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Elephant & Castle Northern Roundabout - latest plans

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Current: 11 of 22
Wednesday 19 March 2014 2.04pm
Remember that 10% increase in pedestrian journey times we've been banging on about here at and Well further analysis reveals this average disguises some pretty awful specifics. Journey times will actually increase up to 41%! Most routes will be longer, some by an indiscernable difference, a couple improved. Remember that regardless of overall length, that pedestrians will mostly have to pause will cause frustration vs their current ability to always be making progress towards their destination, all be it in a sometimes circuitous route because not all the subways follow a desire line. The attached graphic is TfL's with pink bits our annotation.

It's perplexing any increase in journey time for pedestrians is considered acceptable. It's also perplexing that the impact of what they propose is significantly different depending on whether you're going from A to B or B to A. The current situation shows fairly similar journey times regardless of whether you start at A or B. Why? Dodgy modelling, baffling phasing of pedestrian lights or a misunderstanding on our part?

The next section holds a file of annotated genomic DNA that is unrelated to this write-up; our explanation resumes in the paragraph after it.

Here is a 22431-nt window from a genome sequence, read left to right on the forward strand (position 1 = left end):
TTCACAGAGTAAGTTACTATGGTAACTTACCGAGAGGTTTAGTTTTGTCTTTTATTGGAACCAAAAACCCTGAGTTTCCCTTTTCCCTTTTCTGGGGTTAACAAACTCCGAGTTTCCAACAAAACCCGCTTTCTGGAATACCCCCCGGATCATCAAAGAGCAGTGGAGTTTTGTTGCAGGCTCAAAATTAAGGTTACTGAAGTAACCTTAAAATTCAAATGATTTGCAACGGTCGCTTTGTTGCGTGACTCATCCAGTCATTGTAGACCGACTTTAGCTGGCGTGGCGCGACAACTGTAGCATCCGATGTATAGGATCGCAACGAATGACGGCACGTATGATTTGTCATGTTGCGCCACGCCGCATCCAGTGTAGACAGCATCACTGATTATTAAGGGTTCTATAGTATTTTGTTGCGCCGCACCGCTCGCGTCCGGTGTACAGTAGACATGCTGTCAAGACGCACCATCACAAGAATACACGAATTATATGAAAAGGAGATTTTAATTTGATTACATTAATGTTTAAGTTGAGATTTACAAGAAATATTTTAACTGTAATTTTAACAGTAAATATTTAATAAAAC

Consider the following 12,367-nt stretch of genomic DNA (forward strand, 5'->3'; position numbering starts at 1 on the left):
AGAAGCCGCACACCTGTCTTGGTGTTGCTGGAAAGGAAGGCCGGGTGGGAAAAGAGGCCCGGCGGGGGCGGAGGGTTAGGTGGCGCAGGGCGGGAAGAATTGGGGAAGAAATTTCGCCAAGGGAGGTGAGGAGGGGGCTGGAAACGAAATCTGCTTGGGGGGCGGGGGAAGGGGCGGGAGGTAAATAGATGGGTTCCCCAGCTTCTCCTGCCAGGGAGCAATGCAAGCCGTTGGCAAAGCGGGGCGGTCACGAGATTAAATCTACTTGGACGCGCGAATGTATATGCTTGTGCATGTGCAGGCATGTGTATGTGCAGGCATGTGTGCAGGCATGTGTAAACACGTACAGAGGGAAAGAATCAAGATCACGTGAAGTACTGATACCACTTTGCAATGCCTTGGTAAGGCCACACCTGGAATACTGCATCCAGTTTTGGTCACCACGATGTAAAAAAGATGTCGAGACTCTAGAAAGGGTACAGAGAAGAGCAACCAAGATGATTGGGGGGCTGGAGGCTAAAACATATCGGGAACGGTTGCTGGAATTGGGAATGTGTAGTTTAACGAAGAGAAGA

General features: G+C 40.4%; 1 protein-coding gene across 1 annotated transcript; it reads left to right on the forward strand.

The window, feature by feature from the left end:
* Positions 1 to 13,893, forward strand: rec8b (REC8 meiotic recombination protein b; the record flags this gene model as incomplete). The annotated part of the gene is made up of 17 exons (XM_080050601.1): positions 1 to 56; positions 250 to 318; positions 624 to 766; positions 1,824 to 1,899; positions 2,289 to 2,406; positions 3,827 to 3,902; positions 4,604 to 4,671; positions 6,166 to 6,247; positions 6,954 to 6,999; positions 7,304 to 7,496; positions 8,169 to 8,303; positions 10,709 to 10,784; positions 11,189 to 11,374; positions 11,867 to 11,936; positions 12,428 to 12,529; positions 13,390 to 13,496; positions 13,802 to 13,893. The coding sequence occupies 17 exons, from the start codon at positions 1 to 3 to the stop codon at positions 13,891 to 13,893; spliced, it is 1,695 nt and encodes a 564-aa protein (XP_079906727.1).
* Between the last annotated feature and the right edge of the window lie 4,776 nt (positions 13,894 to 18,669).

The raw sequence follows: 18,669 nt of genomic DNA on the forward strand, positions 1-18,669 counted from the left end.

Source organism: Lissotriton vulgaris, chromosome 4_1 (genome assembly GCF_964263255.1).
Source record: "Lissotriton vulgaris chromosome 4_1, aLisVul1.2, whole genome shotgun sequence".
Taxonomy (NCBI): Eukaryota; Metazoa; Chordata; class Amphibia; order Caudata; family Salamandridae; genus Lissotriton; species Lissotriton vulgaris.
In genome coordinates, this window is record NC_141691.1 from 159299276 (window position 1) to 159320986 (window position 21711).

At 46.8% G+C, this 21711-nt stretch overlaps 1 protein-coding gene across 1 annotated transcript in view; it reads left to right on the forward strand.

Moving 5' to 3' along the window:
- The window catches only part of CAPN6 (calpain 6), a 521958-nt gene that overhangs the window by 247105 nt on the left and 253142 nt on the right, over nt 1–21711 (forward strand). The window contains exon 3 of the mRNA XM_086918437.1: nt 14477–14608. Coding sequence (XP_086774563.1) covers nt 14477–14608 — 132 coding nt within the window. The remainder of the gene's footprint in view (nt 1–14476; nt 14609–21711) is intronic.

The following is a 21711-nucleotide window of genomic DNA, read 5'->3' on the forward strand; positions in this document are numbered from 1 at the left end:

Wednesday 19 March 2014 4.00pm
To come to a more accurate cost benefit analysis you will have to multiply the time changes by the numbers of people carrying out each movement.
Wednesday 19 March 2014 4.37pm
Great idea Johnnytee. I've done the maths and calculated using TfL's pedestrian flow data measured over a 1 hour period in the subways as they are now that the proposal would waste a total amount of pedestrian time by 19 and a half hours! Yes, that's in just a one hour period. Imagine how much waste, life, human capital, that would add up to over a longer period... and how much frustration would be tangible leading to risk taking behaviour. You can read TfL's pedestrian data with our annotations in pink by downloading the document here:

johnnytee wrote:
To come to a more accurate cost benefit analysis you will have to multiply the time changes by the numbers of people carrying out each movement.
Wednesday 19 March 2014 6.41pm
Three cheers for Perronetonian for his tireless research! I agree wholeheartedly with his views but would never be able to do all those calculations! Thanks!
Wednesday 19 March 2014 6.51pm
My pleasure Jackie. Lots more charts to come, including a very compelling case for how well the current set up serves pedestrians... though it's quite obvious there's room for improvement given the overall dilapidation of the junction and denigration on this forum of the sacred subways.
jackie rokotnitz wrote:
Three cheers for Perronetonian for his tireless research! I agree wholeheartedly with his views but would never be able to do all those calculations! Thanks!
Wednesday 19 March 2014 7.45pm
Good work, Perronetonian.
Thursday 20 March 2014 10.00am
Not sure the figures show the full story.

From looking at the plans it appears the new layout is far more pedestrian friendly. There are only a small number of crossings so the locations to cross the road are concentrated, compared to a labyrinth of subways!
And walking above ground compared to up and down stairs and round the houses. And a lot more space to mingle.

Even with waiting times at the signals - which is the only reason I can see why there should be these long delays for walkers - my "feeling" is that the new is better.